keywords = "Calcite, Carbonate mineral weathering, Dolomite, Geochemical fluxes, Rivers",
author = "Kathryn Szramek and Jennifer McIntosh and Williams, {Erika L.} and Tjasa Kanduc and Nives Ogrinc and Walter, {Lynn M.}",
year = "2007",
month = "4",
doi = "10.1029/2006GC001337",
language = "English (US)",
volume = "8",
journal = "Geochemistry, Geophysics, Geosystems",
issn = "1525-2027",
publisher = "American Geophysical Union",
number = "4",

}

TY - JOUR

T1 - Relative weathering intensity of calcite versus dolomite in carbonate-bearing temperate zone watersheds

T2 - Carbonate geochemistry and fluxes from catchments within the St. Lawrence and Danube river basins

AU - Szramek, Kathryn

AU - McIntosh, Jennifer

AU - Williams, Erika L.

AU - Kanduc, Tjasa

AU - Ogrinc, Nives

AU - Walter, Lynn M.

PY - 2007/4

Y1 - 2007/4

N2 - Calcite and dolomite solubilities in open weathering environments are proportional to pCO2 and inversely proportional to temperature, and dolomite solubility is progressively greater than calcite below 25°C. The continent-scale weathering budget reveals the significance of the Northern Hemisphere (NH) to globally integrated riverine fluxes of Ca2+, Mg2+, and HCO3-. The NH contributes 70% of the global HCO3- flux while only 54% of the riverine discharge. We present results of a comparative hydrogeochemical study of carbonate mineral equilibria and weathering fluxes in two NH carbonaterich river basins. Surface water geochemistry and discharge were determined for head water streams in Michigan and Slovenia within the St. Lawrence and Danube river basins. Michigan watersheds are established atop carbonate-bearing glacial drift deposits derived from erosion of Paleozoic strata with thick soil horizons (100-300 cm). Slovenia watersheds drain Mesozoic bedrock carbonates in alpine and dinaric karst environments with thin soil horizons (0-70 cm). Carbonate weathering intensity is a parameter that normalizes river runoff and HCO 3- concentration to catchment area (meq HCO 3- km-2 s-1), summing calcite and dolomite contributions, and is used to gauge the effects of climate, land use, and soil thickness on organic-inorganic carbon processing rates. Importantly, Michigan riverine discharge is one-tenth of Slovenian rivers, providing the opportunity to evaluate the kinetics of carbonate mineral equilibration. The study rivers are HCO3- - Ca2+ - Mg2+ waters, supersaturated for calcite at pCO2 values in excess of theatmosphere. As discharge varies, HCO3- concentrations differ by less than 20% for any location, and Mg2+/ Ca2+ remains relatively fixed for Michigan (0.5) and Slovenia streams (0.4), requiring that dolomite dissolution exceed calcite on a mole basis. The ability of calcite and dolomite dissolution to keep pace with increased discharge indicates carbonate weathering is limited only by water flux and temperaturedependent solubility in these watersheds. Carbonate weathering intensity in Michigan and Slovenia exceeds the world average by factors between 2 and 20, and dolomite weathering intensity, estimated from riverine Mg 2+ fluxes, exceeds the world average by factors between 2 and 15. Thus global fluxes of carbonate-related weathering products appear heavily skewed toward carbonate-bearing environments at higher latitudes with relatively low mean annual temperatures and high discharge.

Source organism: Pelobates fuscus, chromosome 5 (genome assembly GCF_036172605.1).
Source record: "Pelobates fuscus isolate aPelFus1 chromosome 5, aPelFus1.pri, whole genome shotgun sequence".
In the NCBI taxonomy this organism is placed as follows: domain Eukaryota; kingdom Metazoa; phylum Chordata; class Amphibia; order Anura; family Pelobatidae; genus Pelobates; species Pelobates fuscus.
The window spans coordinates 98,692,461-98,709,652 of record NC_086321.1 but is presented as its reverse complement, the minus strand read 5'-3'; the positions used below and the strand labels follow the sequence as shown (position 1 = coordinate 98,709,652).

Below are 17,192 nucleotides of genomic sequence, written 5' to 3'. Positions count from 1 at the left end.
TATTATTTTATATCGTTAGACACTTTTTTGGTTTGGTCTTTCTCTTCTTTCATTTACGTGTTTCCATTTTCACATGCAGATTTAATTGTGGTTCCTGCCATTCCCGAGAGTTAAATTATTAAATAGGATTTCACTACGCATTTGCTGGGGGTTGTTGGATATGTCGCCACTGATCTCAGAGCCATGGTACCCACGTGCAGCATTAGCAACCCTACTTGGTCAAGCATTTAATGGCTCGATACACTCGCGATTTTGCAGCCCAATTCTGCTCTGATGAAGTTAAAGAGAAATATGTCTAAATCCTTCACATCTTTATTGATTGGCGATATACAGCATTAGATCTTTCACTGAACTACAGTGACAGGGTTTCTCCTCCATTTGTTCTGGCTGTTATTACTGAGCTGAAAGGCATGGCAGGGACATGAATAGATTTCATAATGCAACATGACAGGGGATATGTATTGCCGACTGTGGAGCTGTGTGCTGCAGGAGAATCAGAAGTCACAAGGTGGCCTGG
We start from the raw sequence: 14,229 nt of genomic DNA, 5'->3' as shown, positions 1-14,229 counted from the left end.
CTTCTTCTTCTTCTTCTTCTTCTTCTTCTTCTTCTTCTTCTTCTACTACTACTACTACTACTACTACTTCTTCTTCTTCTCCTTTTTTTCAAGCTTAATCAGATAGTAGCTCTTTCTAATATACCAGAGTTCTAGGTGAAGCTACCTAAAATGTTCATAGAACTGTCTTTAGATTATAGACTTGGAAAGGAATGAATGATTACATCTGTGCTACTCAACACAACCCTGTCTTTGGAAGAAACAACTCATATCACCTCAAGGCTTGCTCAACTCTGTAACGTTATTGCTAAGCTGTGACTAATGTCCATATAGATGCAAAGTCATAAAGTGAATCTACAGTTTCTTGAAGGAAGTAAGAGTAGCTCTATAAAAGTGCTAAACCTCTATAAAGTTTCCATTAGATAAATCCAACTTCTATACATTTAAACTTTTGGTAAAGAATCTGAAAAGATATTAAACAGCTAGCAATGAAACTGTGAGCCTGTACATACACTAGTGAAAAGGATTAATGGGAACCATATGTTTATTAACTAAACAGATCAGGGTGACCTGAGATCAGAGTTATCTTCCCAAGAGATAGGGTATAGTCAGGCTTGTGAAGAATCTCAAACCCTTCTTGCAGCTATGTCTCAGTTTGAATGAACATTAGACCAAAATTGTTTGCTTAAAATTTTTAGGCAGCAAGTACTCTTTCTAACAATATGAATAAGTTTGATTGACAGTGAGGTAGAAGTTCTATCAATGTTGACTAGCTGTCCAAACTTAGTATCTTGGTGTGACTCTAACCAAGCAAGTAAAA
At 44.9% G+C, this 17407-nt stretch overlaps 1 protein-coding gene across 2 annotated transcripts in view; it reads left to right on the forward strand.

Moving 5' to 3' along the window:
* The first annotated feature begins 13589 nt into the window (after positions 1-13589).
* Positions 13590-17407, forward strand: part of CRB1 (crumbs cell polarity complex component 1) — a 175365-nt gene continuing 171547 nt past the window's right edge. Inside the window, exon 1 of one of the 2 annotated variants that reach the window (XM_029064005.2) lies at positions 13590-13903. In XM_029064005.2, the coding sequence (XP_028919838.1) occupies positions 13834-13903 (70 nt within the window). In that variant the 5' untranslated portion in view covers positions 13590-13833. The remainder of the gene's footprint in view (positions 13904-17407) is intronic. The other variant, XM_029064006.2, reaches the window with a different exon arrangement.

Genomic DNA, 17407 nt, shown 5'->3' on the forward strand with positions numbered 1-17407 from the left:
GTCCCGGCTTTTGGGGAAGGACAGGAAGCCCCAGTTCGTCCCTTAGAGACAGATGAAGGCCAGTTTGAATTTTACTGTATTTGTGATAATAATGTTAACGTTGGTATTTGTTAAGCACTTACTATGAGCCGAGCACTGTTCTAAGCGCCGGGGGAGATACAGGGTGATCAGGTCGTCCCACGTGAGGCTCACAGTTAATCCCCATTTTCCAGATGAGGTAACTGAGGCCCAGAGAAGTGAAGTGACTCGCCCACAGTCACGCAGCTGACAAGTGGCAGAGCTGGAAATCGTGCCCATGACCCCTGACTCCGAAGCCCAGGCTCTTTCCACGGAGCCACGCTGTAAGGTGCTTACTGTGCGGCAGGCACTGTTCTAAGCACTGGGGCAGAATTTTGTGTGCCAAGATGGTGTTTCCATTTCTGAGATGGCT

AB - Calcite and dolomite solubilities in open weathering environments are proportional to pCO2 and inversely proportional to temperature, and dolomite solubility is progressively greater than calcite below 25°C. The continent-scale weathering budget reveals the significance of the Northern Hemisphere (NH) to globally integrated riverine fluxes of Ca2+, Mg2+, and HCO3-. The NH contributes 70% of the global HCO3- flux while only 54% of the riverine discharge. We present results of a comparative hydrogeochemical study of carbonate mineral equilibria and weathering fluxes in two NH carbonaterich river basins. Surface water geochemistry and discharge were determined for head water streams in Michigan and Slovenia within the St. Lawrence and Danube river basins. Michigan watersheds are established atop carbonate-bearing glacial drift deposits derived from erosion of Paleozoic strata with thick soil horizons (100-300 cm). Slovenia watersheds drain Mesozoic bedrock carbonates in alpine and dinaric karst environments with thin soil horizons (0-70 cm). Carbonate weathering intensity is a parameter that normalizes river runoff and HCO 3- concentration to catchment area (meq HCO 3- km-2 s-1), summing calcite and dolomite contributions, and is used to gauge the effects of climate, land use, and soil thickness on organic-inorganic carbon processing rates. Importantly, Michigan riverine discharge is one-tenth of Slovenian rivers, providing the opportunity to evaluate the kinetics of carbonate mineral equilibration. The study rivers are HCO3- - Ca2+ - Mg2+ waters, supersaturated for calcite at pCO2 values in excess of theatmosphere. As discharge varies, HCO3- concentrations differ by less than 20% for any location, and Mg2+/ Ca2+ remains relatively fixed for Michigan (0.5) and Slovenia streams (0.4), requiring that dolomite dissolution exceed calcite on a mole basis. The ability of calcite and dolomite dissolution to keep pace with increased discharge indicates carbonate weathering is limited only by water flux and temperaturedependent solubility in these watersheds. Carbonate weathering intensity in Michigan and Slovenia exceeds the world average by factors between 2 and 20, and dolomite weathering intensity, estimated from riverine Mg 2+ fluxes, exceeds the world average by factors between 2 and 15. Thus global fluxes of carbonate-related weathering products appear heavily skewed toward carbonate-bearing environments at higher latitudes with relatively low mean annual temperatures and high discharge.

KW - Calcite

KW - Carbonate mineral weathering

KW - Dolomite

KW - Geochemical fluxes

KW - Rivers

UR - http://www.scopus.com/inward/record.url?scp=35349017202&partnerID=8YFLogxK

UR - http://www.scopus.com/inward/citedby.url?scp=35349017202&partnerID=8YFLogxK

U2 - 10.1029/2006GC001337

DO - 10.1029/2006GC001337

M3 - Article

AN - SCOPUS:35349017202

VL - 8

JO - Geochemistry, Geophysics, Geosystems

JF - Geochemistry, Geophysics, Geosystems

SN - 1525-2027

IS - 4

M1 - Q04002

ER -